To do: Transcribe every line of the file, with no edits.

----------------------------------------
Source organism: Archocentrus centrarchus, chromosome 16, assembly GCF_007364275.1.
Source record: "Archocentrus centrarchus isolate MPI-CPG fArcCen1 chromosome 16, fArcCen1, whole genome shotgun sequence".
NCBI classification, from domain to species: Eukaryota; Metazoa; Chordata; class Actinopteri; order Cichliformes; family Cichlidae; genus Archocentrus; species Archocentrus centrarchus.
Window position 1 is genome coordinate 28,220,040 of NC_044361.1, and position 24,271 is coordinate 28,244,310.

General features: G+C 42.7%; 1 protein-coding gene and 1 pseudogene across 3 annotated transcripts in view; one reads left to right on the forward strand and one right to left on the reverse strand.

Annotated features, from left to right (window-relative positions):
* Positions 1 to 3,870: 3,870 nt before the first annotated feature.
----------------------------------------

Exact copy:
Source organism: Archocentrus centrarchus, chromosome 16, assembly GCF_007364275.1.
Source record: "Archocentrus centrarchus isolate MPI-CPG fArcCen1 chromosome 16, fArcCen1, whole genome shotgun sequence".
NCBI classification, from domain to species: Eukaryota; Metazoa; Chordata; class Actinopteri; order Cichliformes; family Cichlidae; genus Archocentrus; species Archocentrus centrarchus.
Window position 1 is genome coordinate 28,220,040 of NC_044361.1, and position 24,271 is coordinate 28,244,310.

General features: G+C 42.7%; 1 protein-coding gene and 1 pseudogene across 3 annotated transcripts in view; one reads left to right on the forward strand and one right to left on the reverse strand.

Annotated features, from left to right (window-relative positions):
* Positions 1 to 3,870: 3,870 nt before the first annotated feature.